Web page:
ld: warning: directory not found for option '-L/Users/dbuenzli/.opam/4.05.0+ocamlnat/lib/ocaml/camlp4'
ld: warning: directory not found for option '-L/Users/dbuenzli/.opam/4.05.0+ocamlnat/lib/ocaml/camlp4'
# #load "mtime_clock.cmxs";;
# Mtime_clock.now ();;
ld: warning: directory not found for option '-L/Users/dbuenzli/.opam/4.05.0+ocamlnat/lib/ocaml/camlp4'
- : Mtime.t = 92862271359034ns

Interim report on experience with ocamlnat

Thanks @dbuenzli !

This looks great. I’ll first have to get opam 2.0 installed properly. So far I’m having trouble with that, but that’s a different issue.

(I had tried building ocamlnat on my own with and got an error that I have not yet had a chance to investigate:

File "src/typing/printtyp.mli", line 19, characters 5-16:
Error: Unbound module Outcometree

This is something you’ve no doubt resovled in your version, so I’ll work on getting opam 2.0 set up.)


I have opam 2.0 and ocamlnat installed now. (!) Thanks again for all of your help, @dbuenzli.

This question might be of interest to others, and I’m sure there are many people who could answer it.

When I now try to install packages for the 4.05.0+ocamlnat switch, the first required action listed is always to “install ocaml 4.05.0”. I cancel the install when I see that. What does this mean? Is it going to mess up the switch, or replace ocamlnat, or have no effect, or … ? Is it possible to install opam packages (e.g. owl, oasis, batteries, core)? (With owl, I often install from source, but it’s normally built with oasis.)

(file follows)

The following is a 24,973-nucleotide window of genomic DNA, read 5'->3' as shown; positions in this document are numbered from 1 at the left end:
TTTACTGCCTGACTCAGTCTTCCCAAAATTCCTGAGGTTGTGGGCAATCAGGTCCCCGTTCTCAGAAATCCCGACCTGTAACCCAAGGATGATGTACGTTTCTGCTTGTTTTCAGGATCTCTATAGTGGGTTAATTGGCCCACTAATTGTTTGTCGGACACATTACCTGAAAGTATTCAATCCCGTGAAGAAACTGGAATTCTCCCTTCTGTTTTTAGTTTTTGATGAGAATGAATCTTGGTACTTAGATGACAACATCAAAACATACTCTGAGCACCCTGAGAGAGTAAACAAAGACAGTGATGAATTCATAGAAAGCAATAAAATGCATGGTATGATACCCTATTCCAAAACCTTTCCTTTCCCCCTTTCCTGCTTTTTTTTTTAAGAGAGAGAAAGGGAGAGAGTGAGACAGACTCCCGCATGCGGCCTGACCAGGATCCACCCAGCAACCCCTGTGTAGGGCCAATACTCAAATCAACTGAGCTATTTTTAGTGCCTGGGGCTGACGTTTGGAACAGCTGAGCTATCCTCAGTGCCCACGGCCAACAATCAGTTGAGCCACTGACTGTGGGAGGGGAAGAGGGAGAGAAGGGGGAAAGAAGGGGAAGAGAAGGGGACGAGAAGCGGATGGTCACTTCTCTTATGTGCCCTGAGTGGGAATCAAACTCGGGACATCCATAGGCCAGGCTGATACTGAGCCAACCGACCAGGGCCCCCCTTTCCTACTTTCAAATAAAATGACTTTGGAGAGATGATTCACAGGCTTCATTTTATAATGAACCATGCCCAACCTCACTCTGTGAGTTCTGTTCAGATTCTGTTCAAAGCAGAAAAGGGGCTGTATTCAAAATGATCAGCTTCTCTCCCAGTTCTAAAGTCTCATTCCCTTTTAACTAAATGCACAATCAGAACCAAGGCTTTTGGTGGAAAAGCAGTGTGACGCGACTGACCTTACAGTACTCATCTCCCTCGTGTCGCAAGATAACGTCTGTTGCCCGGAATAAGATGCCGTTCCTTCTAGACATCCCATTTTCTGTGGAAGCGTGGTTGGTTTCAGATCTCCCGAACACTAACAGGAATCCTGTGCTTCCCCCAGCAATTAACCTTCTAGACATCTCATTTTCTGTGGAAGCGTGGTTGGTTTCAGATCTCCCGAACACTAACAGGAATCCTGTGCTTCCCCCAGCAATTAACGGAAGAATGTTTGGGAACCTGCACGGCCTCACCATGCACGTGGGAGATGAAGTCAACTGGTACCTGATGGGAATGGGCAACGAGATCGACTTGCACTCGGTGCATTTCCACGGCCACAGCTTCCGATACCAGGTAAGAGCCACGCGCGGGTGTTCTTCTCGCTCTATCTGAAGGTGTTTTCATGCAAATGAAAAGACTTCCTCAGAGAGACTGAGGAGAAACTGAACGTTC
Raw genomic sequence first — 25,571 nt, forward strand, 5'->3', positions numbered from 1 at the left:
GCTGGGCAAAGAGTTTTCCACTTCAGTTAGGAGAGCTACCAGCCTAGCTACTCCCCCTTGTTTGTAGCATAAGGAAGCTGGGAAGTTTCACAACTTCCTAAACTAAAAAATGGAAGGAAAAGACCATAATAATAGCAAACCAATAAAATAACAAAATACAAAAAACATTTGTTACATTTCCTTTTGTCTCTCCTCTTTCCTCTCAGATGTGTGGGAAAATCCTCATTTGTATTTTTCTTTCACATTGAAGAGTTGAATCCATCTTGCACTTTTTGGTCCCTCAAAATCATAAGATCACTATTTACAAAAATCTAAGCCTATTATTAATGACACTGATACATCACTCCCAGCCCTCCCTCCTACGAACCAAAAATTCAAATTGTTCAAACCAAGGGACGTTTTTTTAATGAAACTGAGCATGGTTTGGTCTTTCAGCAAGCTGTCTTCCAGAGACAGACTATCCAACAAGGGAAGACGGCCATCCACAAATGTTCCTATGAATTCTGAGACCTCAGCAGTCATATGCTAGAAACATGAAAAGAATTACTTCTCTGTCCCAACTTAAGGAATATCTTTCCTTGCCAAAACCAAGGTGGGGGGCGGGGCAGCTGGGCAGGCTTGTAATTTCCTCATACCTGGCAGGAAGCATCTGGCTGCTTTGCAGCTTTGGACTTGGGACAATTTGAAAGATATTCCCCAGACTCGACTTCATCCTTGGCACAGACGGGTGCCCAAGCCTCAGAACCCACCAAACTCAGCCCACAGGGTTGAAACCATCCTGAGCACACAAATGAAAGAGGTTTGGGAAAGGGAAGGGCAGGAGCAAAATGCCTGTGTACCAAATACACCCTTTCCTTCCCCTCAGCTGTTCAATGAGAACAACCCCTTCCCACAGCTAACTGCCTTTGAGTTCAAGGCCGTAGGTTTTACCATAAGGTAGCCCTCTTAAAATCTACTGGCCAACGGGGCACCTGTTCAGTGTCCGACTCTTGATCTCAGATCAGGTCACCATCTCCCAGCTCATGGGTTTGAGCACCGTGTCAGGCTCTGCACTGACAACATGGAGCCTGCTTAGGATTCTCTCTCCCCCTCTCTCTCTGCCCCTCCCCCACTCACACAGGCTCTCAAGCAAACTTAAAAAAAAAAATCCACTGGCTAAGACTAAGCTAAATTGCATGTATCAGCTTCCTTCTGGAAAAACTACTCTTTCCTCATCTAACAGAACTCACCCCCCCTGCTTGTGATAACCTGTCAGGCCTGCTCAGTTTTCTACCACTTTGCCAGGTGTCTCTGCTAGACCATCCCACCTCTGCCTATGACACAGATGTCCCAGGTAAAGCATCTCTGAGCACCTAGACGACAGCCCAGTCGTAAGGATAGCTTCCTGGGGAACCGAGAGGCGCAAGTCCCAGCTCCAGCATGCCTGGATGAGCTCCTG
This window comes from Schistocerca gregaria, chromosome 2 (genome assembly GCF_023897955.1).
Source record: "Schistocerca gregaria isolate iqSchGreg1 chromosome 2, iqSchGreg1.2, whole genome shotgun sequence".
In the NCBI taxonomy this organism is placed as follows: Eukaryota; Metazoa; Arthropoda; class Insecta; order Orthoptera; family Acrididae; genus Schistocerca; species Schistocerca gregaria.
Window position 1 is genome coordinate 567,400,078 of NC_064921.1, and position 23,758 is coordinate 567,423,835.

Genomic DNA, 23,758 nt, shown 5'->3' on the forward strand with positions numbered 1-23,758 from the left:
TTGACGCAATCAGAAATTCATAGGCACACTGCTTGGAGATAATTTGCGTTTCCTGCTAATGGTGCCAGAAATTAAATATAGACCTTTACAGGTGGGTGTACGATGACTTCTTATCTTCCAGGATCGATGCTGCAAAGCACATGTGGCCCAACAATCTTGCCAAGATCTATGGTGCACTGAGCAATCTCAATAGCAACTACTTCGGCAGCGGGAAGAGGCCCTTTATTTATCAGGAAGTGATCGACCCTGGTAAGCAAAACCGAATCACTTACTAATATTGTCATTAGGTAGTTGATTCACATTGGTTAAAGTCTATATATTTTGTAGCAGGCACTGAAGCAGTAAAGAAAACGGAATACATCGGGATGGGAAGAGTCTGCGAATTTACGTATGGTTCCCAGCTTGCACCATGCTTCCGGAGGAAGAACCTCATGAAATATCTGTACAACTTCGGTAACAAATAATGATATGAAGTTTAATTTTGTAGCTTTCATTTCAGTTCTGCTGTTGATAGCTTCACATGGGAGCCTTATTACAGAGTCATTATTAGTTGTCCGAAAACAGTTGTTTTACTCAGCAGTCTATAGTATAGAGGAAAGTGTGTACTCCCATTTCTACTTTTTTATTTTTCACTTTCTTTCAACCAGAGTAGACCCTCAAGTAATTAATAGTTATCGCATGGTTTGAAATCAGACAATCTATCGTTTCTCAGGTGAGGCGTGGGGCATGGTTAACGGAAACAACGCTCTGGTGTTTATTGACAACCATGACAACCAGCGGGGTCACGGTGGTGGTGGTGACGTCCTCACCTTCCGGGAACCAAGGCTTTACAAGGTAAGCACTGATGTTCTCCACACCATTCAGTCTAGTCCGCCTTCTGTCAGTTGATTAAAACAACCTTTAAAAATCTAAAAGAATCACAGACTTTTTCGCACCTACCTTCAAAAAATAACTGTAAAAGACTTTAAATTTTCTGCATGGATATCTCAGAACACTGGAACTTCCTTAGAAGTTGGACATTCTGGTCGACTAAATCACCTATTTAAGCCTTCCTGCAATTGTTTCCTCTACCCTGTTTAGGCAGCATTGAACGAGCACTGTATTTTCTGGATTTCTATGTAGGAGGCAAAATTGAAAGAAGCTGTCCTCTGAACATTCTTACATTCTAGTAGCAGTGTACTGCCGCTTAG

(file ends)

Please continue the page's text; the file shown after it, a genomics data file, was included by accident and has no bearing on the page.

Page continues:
I assume that opam doesn’t know that the switch I’m in contains a 4.05.0 compiler. Is there a way to tell it that this dependency is satisfied? (Maybe using the --switch or --ignore-constraints-on options to opam install?) I’ve been looking through opam docs online to see if there’s some way to make this switch tell opam that it provides 4.05.0, but I haven’t found it yet.



Letting opam install “ocaml 4.05.0” on the ocamlnat switch didn’t seem to cause problems. I still wonder what this is, though.


I had a look at the logs on a fresh switch and it seems nothing special happens on that one, this may be part of the (currently suboptimal in my opinion) switch initialization story of opam v2.

Note that if you need developement version of owl, you should be able to opam pin add owl --dev (you can also pin to a specific commit see opam pin --help).


i’m much in the same situation: need for speed for interactive exploratory work in utop, driving a library in that i have written in ocaml. as you mention it’s ok when the only bottleneck is matrix operations but this is not always the case. i too have been hoping for a new revived ocamlnat…


this is great, thanks for taking a look into ocamlnat and especially the toploop api design issues. hopefully this can set gears into motion so that we can have a plug-and-play native utop!


I didn’t know that. It works! Magic.